Can Health Spending Be Reined In Through Supply Constraints? An Evaluation of Certificate-of-Need Laws
This paper, written by Creighton University assistant professor of economics and finance James Bailey, examines the effects of certificate of need (CON) laws on health care costs.
This paper, written by Creighton University assistant professor of economics and finance James Bailey, examines the effects of certificate-of-need (CON) laws on health care costs.
Because price does not strongly affect the demand for health care, restricting health care’s supply does not reduce people’s costs, Bailey writes.
“However, health care is generally estimated to be price inelastic, suggesting that CON
laws are likely to backfire and increase total spending on health care for two reasons,” Bailey wrote. “First, inelastic demand means CON will increase the price of the services it targets more than it will reduce their use. Second, CON is not completely comprehensive. To the extent that sectors covered and uncovered by CON are substitutes, CON that succeeds in restraining the use of covered care will increase the demand for, and spending on, uncovered care.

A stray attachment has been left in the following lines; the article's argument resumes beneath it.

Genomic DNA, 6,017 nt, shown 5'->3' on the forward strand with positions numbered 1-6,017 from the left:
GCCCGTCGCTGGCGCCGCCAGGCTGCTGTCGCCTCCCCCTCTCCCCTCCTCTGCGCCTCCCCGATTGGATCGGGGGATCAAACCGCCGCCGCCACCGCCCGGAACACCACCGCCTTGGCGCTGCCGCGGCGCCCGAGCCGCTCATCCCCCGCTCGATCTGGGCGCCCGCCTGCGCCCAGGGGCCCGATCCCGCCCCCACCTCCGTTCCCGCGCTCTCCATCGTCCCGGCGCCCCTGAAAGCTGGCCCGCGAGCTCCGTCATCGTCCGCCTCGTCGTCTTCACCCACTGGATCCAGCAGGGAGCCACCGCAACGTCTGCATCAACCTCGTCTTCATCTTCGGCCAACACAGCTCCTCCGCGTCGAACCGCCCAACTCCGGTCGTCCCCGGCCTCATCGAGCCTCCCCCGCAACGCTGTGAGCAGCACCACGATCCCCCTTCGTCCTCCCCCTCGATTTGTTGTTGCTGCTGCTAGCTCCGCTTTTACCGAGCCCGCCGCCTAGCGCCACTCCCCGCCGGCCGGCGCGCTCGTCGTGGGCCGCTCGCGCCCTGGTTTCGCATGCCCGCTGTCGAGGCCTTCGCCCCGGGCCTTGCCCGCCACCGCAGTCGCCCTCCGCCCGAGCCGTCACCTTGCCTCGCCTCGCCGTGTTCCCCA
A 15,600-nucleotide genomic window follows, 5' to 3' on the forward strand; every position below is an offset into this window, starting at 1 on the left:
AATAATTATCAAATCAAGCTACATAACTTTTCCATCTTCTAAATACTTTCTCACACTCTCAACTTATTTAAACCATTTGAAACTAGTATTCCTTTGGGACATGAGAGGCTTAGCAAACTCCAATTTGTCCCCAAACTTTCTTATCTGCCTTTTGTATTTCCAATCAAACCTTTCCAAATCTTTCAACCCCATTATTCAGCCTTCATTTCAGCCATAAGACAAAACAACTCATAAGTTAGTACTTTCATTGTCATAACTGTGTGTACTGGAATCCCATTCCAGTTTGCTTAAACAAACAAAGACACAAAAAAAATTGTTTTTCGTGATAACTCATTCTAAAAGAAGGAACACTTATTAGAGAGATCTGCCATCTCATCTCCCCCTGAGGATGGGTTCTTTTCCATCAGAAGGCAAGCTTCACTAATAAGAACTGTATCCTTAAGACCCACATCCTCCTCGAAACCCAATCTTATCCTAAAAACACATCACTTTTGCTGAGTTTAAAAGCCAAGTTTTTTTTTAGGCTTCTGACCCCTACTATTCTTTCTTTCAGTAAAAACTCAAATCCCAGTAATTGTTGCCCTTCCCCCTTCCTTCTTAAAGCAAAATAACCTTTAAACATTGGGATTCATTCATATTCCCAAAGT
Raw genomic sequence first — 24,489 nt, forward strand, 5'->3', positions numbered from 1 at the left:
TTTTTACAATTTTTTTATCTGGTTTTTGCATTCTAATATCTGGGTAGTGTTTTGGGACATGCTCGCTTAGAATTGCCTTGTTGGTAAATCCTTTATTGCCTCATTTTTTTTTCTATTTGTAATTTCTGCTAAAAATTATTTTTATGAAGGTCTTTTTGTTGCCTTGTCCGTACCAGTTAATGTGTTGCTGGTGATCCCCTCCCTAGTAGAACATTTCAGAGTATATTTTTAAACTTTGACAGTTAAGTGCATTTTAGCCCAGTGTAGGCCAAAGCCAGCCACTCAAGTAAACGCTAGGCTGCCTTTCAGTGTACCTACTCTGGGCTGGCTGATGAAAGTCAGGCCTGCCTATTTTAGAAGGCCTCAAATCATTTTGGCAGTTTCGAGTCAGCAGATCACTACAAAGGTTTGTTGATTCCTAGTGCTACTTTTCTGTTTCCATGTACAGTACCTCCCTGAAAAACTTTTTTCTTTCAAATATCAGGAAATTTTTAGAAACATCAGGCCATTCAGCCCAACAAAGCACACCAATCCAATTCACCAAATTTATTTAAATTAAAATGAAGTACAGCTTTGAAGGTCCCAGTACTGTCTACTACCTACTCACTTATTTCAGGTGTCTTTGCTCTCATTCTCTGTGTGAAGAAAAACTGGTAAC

CON laws don’t achieve their stated goals, Bailey writes.
“Certificate-of-need laws aim to bend the health cost curve downward by slowing the entry of
new providers and the adoption of new technology,” Bailey wrote. “I show that such laws could be effective in a market where demand is price elastic. But in a market with inelastic demand, as our actual market for health care seems to be, my model predicts that CON will increase spending by raising prices. The data partially bear out these predictions, showing that CON does not reduce any type of spending and may actually increase spending on hospitals and physicians, especially by Medicare.”